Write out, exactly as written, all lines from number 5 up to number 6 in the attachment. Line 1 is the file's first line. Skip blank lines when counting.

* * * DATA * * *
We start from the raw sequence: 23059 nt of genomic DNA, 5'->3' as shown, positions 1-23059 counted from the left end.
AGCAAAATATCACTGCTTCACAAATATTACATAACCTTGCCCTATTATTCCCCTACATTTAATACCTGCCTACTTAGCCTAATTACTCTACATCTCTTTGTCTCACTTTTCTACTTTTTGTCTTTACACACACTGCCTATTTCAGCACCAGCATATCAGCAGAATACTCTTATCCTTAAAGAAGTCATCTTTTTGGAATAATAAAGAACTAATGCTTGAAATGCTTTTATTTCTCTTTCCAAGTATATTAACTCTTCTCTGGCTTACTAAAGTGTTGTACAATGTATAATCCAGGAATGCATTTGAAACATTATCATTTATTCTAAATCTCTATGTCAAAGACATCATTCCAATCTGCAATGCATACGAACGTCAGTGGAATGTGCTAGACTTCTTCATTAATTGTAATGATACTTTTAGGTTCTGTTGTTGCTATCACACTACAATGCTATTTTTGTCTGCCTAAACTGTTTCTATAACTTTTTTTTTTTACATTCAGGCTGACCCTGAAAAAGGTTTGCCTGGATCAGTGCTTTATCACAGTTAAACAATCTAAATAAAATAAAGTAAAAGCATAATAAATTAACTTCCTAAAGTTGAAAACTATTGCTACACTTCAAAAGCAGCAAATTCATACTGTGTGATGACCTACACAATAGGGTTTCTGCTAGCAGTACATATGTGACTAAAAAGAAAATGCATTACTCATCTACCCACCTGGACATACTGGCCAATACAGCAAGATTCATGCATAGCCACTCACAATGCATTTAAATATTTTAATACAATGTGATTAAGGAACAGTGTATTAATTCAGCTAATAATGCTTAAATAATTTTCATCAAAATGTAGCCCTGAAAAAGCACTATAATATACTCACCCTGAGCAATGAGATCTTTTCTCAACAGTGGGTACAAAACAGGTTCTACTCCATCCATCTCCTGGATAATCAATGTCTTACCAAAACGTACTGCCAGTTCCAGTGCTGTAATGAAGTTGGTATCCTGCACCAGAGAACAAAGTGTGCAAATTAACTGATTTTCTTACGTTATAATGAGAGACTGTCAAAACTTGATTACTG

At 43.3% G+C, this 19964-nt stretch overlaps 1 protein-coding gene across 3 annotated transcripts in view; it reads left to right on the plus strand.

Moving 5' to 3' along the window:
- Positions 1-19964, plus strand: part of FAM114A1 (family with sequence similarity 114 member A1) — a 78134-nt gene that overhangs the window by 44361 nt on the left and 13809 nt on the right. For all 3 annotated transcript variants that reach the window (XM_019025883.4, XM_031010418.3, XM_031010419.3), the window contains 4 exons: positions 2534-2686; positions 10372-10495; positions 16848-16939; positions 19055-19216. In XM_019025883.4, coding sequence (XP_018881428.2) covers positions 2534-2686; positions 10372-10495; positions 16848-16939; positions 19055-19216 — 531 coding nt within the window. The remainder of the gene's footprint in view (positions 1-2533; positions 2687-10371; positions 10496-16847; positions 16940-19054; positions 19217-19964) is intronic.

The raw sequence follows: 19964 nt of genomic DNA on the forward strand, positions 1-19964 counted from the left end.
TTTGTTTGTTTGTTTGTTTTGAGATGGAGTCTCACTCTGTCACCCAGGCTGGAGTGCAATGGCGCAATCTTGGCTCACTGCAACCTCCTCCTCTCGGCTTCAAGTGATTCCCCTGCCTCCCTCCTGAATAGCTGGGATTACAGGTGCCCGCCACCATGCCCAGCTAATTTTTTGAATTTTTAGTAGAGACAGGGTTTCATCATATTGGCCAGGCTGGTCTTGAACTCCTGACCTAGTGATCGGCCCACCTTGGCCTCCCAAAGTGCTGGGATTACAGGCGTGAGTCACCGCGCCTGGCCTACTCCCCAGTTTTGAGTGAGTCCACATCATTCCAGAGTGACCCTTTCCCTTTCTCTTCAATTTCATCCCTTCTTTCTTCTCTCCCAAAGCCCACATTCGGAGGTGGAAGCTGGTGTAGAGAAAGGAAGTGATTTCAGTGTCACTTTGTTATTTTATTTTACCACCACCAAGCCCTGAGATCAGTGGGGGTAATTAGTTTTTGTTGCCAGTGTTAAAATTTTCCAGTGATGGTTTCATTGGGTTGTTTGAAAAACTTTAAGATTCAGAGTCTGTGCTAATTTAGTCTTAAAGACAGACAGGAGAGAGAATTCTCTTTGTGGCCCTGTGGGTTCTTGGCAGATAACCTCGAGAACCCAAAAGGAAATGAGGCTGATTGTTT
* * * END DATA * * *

- Positions 1-19964, plus strand: part of FAM114A1 (family with sequence similarity 114 member A1) — a 78134-nt gene that overhangs the window by 44361 nt on the left and 13809 nt on the right. For all 3 annotated transcript variants that reach the window (XM_019025883.4, XM_031010418.3, XM_031010419.3), the window contains 4 exons: positions 2534-2686; positions 10372-10495; positions 16848-16939; positions 19055-19216. In XM_019025883.4, coding sequence (XP_018881428.2) covers positions 2534-2686; positions 10372-10495; positions 16848-16939; positions 19055-19216 — 531 coding nt within the window. The remainder of the gene's footprint in view (positions 1-2533; positions 2687-10371; positions 10496-16847; positions 16940-19054; positions 19217-19964) is intronic.

The raw sequence follows: 19964 nt of genomic DNA on the forward strand, positions 1-19964 counted from the left end.